Aerophones: Types & Examples

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  • 0:00 Instrument Families
  • 1:27 What Are Aerophones?
  • 1:51 Types
  • 3:31 Lesson Summary
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Lesson Transcript
Instructor: Charis Duke

Charis has taught college music and has a master's degree in music composition.

Aerophones are a family of instruments that use a vibrating column of air to produce sound. They are prevalent throughout all cultures. This lesson explores the different types of aerophones.

Instrument Families

Every Fourth of July, Thanksgiving Day, New Year's Day, and other holidays as well, people take to the streets to celebrate and watch parades go by. If you've ever attended a parade, you'll know they feature floats, giant balloons and, last but not least, marching bands. But, what are those instruments you see in the bands marching past? There are drums and cymbals, of course. But there are also wonderful assortments of aerophones in every parade band. Let's take a closer look at these instruments.

In Western European cultures, musical instruments have been traditionally classified into four family groups: strings, woodwinds, brass, and percussion. This model served well for centuries. At the dawn of the 20th century, two musicologists, Erich von Hornbostel and Curt Sachs, realized that the standard family groupings were no longer adequate. Non-Western instruments, such as those from Africa and Asia, often didn't fit well into these groups. Newly created instruments added to the confusion.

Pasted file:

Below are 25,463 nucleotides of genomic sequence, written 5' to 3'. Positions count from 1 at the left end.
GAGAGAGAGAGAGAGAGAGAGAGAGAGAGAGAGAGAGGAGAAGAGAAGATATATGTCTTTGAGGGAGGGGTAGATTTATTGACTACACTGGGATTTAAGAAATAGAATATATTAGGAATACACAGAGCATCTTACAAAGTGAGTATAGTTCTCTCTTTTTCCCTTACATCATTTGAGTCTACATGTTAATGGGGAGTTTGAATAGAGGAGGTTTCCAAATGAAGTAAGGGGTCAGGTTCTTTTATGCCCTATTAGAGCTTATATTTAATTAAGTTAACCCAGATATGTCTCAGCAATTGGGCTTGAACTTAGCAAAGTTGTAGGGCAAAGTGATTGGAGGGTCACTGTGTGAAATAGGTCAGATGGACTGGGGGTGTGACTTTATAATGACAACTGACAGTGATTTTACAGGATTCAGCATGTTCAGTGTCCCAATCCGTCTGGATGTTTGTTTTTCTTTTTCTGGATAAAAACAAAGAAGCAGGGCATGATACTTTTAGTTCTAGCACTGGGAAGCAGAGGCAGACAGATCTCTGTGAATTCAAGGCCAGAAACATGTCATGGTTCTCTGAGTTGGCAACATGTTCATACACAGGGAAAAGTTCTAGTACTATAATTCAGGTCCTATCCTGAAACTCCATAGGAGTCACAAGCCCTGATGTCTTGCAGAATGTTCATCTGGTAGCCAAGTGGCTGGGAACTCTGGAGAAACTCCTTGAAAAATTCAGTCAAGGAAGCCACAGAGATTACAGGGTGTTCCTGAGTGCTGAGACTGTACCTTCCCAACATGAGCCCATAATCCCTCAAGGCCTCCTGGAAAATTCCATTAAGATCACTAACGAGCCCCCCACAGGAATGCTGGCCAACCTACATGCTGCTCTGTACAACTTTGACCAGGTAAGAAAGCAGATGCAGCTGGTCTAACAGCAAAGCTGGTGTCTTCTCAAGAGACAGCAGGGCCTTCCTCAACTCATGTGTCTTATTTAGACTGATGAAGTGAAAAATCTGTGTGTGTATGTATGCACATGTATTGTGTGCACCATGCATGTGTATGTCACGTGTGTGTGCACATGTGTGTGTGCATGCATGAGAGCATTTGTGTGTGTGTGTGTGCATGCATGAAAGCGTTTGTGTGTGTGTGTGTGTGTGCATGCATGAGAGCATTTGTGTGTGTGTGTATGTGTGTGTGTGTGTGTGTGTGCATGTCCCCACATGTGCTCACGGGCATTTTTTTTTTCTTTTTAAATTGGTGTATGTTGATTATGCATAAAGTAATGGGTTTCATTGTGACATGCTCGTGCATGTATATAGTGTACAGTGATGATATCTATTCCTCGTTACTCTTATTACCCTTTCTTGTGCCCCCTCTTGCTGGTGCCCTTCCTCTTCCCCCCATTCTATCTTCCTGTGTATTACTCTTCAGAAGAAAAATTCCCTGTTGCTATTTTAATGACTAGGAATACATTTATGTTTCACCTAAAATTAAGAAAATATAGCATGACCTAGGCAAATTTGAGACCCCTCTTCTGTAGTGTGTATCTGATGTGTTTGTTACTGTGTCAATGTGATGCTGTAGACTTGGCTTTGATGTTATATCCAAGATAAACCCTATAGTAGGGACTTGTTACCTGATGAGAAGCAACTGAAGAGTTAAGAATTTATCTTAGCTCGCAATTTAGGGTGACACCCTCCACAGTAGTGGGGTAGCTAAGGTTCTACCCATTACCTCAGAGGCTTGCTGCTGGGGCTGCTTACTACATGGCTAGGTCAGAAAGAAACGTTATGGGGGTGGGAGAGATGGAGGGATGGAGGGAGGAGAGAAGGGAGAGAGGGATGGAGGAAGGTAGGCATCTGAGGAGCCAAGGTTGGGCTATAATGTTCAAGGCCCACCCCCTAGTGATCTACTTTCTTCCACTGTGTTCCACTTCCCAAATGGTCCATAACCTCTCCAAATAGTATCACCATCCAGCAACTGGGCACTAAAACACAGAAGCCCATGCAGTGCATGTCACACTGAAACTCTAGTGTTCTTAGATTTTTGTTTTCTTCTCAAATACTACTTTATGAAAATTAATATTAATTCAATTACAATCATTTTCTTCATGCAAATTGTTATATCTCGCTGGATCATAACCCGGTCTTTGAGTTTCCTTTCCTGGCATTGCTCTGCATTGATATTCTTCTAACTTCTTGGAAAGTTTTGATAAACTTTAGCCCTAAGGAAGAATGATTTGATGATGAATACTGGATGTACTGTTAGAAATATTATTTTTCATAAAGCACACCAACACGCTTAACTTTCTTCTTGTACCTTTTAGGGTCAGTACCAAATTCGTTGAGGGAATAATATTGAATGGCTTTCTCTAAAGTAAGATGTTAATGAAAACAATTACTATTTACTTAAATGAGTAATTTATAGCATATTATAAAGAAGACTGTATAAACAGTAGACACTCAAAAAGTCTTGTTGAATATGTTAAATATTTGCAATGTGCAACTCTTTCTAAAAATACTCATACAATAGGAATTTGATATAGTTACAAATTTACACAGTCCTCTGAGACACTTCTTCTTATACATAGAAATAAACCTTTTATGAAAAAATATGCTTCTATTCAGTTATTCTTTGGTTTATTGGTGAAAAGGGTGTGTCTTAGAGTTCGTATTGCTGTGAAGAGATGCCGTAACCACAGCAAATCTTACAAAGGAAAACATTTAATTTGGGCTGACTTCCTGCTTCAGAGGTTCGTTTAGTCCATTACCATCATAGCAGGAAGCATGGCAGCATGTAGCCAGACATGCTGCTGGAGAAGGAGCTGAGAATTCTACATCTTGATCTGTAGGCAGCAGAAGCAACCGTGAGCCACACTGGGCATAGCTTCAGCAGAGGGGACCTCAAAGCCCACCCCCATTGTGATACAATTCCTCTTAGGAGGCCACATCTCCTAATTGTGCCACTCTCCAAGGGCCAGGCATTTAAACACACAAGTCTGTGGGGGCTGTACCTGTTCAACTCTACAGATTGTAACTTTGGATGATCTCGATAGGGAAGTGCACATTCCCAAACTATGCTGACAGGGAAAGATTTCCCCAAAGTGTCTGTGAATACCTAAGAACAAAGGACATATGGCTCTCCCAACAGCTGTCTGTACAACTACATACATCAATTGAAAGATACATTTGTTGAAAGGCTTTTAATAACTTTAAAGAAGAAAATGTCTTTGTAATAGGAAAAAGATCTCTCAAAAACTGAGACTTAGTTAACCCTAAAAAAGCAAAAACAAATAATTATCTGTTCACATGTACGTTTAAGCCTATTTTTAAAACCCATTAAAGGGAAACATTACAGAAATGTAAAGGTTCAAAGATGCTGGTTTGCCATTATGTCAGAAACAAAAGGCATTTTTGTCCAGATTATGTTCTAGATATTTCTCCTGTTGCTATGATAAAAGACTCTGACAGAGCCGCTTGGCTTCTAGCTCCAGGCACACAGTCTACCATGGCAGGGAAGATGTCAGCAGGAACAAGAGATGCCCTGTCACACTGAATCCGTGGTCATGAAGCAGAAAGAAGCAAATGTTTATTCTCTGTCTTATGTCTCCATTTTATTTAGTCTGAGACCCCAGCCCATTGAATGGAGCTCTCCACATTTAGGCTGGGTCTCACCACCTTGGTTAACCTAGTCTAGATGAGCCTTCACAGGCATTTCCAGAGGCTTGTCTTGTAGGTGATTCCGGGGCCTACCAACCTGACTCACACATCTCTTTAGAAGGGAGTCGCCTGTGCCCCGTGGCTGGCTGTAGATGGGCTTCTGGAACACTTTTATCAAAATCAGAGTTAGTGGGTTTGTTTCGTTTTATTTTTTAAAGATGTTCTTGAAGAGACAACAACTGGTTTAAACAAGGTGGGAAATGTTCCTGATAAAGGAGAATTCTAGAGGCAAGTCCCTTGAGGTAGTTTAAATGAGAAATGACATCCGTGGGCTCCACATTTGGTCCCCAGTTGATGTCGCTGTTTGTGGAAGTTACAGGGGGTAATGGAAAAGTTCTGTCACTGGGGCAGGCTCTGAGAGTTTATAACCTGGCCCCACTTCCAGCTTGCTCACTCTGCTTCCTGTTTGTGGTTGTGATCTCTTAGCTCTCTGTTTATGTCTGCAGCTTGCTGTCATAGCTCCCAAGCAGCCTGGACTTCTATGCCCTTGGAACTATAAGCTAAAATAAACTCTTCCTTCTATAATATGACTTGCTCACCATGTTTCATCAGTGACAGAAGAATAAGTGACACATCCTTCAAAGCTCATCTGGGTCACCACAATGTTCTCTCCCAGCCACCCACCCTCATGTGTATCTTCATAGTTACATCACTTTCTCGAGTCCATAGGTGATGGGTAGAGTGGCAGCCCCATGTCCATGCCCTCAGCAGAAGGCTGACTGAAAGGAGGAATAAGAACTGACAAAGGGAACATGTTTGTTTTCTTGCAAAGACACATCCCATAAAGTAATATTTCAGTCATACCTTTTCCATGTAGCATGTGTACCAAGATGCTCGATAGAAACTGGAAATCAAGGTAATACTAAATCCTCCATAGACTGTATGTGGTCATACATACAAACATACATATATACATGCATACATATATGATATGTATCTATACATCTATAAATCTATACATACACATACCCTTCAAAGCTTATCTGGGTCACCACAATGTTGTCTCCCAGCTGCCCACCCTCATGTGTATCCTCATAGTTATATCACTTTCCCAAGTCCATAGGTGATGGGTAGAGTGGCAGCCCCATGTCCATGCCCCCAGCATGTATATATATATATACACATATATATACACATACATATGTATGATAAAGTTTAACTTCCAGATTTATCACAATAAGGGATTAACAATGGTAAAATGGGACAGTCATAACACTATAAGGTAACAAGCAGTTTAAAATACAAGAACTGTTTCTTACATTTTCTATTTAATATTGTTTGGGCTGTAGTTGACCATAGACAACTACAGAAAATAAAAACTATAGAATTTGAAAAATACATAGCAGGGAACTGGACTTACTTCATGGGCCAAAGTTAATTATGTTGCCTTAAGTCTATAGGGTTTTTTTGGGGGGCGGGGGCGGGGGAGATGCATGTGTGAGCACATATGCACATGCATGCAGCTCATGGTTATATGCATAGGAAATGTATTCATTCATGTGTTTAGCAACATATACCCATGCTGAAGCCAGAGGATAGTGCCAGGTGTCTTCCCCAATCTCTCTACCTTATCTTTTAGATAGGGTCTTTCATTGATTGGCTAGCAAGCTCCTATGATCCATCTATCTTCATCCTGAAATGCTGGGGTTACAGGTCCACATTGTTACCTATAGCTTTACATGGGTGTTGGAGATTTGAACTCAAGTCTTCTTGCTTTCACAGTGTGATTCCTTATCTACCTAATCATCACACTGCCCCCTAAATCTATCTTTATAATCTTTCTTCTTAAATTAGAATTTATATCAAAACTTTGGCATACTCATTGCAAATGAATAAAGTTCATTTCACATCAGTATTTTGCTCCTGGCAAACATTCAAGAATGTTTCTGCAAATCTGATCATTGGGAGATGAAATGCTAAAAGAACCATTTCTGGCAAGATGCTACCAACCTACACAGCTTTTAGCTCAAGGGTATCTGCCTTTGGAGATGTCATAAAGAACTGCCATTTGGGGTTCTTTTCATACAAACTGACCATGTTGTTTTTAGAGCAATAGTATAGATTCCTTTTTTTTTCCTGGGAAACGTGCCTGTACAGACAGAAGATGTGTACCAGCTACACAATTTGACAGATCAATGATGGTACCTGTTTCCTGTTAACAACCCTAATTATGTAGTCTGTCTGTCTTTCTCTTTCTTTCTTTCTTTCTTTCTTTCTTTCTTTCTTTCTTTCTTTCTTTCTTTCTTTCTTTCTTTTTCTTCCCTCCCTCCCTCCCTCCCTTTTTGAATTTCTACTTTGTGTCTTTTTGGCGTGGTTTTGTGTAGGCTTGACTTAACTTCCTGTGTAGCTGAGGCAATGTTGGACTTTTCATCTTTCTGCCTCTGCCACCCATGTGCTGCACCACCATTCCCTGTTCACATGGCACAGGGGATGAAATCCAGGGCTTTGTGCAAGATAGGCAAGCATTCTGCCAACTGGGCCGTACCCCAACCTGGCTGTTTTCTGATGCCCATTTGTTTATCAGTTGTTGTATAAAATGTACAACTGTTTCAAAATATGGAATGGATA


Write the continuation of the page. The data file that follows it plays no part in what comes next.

To solve this dilemma, Von Hornbostel and Sachs devised a classification system that is now the standard for organology, or the study of musical instruments. Their system includes the following groups: aerophones, membranophones, idiophones, chordophones, and electrophones.

What Are Aerophones?

Aerophones are instruments that produce sound by vibrating air. The vibrating air is most often inside the instrument. The length of the instrument will determine the pitch of the sound. A shorter length creates a higher sound than a longer length. Von Hornbostel and Sachs divided the aerophones into groups according to what produces the initial vibration.


There are six types of aerophones. The first two, whistles and blowholes, are similar. For whistles, air is blown directly on the sharp edge of the instrument, as in a recorder. For blowholes, air is blown across a sharp edge of the instrument. The flute is an example of a blowhole.

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